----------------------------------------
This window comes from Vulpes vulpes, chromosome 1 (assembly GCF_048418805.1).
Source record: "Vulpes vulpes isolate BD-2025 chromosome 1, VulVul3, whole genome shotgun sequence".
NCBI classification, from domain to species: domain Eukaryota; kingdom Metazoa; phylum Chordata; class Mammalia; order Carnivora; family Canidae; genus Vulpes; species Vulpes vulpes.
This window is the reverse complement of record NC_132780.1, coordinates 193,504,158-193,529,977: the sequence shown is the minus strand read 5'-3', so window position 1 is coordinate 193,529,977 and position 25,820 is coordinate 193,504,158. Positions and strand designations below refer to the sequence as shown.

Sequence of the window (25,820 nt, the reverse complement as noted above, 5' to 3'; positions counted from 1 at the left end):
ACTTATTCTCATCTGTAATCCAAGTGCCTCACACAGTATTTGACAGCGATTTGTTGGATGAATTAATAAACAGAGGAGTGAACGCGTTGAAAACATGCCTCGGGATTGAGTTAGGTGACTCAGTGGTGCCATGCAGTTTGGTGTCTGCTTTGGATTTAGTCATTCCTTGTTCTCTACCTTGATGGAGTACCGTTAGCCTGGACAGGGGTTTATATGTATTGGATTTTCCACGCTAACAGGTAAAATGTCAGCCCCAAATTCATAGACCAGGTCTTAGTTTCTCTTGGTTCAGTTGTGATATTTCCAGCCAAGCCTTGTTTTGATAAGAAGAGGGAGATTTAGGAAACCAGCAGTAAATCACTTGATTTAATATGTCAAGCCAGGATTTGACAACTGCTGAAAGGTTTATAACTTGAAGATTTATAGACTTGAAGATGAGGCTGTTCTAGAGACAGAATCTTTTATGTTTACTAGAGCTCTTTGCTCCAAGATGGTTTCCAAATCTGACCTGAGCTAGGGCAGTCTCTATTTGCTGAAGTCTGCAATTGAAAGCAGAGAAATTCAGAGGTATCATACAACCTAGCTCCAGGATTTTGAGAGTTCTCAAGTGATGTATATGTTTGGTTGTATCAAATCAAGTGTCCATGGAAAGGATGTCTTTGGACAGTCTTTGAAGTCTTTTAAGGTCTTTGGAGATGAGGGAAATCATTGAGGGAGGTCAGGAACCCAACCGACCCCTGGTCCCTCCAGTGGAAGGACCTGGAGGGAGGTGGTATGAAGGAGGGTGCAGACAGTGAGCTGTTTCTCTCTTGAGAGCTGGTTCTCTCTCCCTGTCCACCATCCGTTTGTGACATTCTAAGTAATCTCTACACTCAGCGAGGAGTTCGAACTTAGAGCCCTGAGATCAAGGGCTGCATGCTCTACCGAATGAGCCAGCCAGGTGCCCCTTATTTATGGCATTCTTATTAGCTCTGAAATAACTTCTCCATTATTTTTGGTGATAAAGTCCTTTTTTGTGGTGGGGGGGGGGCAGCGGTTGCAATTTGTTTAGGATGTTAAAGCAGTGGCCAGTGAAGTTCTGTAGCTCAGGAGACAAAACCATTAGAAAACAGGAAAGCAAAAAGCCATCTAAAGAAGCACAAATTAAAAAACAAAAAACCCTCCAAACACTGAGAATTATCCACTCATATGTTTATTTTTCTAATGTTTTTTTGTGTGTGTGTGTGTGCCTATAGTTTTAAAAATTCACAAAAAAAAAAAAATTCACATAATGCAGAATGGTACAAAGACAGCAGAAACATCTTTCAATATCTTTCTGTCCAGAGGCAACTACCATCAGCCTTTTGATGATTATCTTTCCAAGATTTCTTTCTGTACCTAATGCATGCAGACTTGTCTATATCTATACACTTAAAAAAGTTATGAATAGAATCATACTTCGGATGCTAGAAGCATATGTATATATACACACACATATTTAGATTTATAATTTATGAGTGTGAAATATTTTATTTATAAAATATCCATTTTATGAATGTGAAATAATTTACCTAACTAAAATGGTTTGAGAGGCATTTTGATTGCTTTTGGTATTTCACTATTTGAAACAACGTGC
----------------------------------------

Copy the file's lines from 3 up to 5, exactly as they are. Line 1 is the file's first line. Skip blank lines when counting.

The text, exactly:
NCBI classification, from domain to species: domain Eukaryota; kingdom Metazoa; phylum Chordata; class Mammalia; order Carnivora; family Canidae; genus Vulpes; species Vulpes vulpes.
This window is the reverse complement of record NC_132780.1, coordinates 193,504,158-193,529,977: the sequence shown is the minus strand read 5'-3', so window position 1 is coordinate 193,529,977 and position 25,820 is coordinate 193,504,158. Positions and strand designations below refer to the sequence as shown.

Sequence of the window (25,820 nt, the reverse complement as noted above, 5' to 3'; positions counted from 1 at the left end):